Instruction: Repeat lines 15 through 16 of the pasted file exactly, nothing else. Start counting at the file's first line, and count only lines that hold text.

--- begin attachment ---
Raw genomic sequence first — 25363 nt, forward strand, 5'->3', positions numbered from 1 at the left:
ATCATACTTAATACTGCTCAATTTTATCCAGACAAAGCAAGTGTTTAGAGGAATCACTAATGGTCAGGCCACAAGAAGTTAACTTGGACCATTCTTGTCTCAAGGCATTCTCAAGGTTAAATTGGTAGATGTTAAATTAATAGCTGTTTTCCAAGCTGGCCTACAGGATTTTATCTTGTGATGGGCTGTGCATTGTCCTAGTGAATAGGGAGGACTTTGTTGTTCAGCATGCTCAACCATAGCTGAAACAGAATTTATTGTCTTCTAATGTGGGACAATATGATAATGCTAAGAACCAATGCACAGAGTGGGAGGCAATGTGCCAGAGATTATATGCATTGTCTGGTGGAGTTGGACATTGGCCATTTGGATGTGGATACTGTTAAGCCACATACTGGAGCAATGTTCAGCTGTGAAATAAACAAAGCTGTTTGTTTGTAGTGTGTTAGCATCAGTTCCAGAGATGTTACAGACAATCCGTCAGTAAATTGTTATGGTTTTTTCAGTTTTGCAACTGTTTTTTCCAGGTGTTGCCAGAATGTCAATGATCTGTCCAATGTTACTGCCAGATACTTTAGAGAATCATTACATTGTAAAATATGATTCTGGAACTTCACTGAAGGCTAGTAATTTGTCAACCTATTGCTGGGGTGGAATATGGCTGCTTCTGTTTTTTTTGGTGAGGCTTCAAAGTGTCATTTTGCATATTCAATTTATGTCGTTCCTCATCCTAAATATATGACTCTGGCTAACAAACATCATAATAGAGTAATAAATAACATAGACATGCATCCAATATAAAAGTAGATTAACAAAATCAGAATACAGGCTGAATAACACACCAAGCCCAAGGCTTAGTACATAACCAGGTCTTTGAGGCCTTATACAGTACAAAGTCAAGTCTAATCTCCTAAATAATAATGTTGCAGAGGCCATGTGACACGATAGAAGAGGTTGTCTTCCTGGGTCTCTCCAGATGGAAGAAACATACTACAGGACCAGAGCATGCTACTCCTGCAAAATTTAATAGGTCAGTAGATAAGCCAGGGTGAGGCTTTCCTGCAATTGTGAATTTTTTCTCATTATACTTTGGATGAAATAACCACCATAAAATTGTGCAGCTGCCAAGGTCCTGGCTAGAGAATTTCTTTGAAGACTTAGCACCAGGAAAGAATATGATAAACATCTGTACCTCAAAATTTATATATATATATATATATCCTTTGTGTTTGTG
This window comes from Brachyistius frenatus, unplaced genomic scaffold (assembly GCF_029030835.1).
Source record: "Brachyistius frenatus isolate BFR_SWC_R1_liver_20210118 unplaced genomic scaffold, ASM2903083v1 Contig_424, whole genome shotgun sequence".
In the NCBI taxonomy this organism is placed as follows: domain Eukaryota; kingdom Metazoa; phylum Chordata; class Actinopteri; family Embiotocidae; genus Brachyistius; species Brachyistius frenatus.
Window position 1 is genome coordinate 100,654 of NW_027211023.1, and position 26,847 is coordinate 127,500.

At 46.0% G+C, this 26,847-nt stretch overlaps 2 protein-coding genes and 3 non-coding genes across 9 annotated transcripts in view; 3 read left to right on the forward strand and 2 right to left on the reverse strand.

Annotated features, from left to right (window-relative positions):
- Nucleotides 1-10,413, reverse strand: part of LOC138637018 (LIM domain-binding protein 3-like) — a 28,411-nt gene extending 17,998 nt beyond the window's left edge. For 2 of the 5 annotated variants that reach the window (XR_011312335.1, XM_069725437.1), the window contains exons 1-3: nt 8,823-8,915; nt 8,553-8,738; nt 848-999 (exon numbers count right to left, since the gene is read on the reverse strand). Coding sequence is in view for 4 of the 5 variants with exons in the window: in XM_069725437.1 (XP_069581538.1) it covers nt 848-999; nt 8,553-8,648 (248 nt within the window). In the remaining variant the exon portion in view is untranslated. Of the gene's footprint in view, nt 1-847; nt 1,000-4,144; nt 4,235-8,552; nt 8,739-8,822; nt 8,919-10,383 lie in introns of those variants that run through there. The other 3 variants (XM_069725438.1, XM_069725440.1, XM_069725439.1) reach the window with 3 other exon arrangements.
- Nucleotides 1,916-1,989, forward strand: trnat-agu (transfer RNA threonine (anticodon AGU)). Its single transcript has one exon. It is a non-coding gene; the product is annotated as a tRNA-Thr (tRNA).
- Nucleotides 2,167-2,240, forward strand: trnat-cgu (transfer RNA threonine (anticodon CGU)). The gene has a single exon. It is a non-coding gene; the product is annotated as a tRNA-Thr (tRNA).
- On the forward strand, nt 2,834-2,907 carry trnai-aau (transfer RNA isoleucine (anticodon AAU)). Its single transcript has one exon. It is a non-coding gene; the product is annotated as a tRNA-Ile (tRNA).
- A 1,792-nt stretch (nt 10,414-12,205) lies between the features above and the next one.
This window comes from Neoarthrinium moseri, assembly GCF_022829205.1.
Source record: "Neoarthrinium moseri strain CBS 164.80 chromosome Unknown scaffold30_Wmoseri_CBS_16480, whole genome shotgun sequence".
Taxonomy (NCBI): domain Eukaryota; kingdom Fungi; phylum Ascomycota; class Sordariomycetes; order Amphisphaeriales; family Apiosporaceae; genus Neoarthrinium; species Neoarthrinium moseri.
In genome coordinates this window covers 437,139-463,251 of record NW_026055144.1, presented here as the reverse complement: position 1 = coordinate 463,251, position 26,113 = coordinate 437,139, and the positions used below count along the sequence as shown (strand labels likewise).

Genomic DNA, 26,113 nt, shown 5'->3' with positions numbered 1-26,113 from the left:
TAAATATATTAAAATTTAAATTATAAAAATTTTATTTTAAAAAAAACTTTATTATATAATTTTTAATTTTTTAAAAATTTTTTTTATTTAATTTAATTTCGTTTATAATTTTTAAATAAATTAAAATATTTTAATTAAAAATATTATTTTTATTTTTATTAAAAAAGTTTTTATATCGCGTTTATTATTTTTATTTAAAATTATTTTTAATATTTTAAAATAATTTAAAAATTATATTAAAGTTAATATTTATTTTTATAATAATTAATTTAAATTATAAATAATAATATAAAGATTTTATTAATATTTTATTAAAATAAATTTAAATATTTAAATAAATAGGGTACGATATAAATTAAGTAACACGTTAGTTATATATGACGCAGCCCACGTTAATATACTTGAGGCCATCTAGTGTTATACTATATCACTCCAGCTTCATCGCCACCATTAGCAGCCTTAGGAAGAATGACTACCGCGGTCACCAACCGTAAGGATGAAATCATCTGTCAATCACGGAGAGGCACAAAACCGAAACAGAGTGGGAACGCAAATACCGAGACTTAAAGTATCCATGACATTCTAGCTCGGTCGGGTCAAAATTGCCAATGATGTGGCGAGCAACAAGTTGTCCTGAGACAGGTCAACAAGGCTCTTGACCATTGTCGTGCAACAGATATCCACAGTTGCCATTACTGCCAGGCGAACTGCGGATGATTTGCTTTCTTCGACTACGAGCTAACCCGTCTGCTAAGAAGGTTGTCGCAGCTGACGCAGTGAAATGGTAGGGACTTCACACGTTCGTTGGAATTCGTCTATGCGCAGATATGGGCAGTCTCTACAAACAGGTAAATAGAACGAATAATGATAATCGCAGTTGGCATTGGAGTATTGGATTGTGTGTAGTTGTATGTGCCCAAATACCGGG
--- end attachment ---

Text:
Source record: "Neoarthrinium moseri strain CBS 164.80 chromosome Unknown scaffold30_Wmoseri_CBS_16480, whole genome shotgun sequence".
Taxonomy (NCBI): domain Eukaryota; kingdom Fungi; phylum Ascomycota; class Sordariomycetes; order Amphisphaeriales; family Apiosporaceae; genus Neoarthrinium; species Neoarthrinium moseri.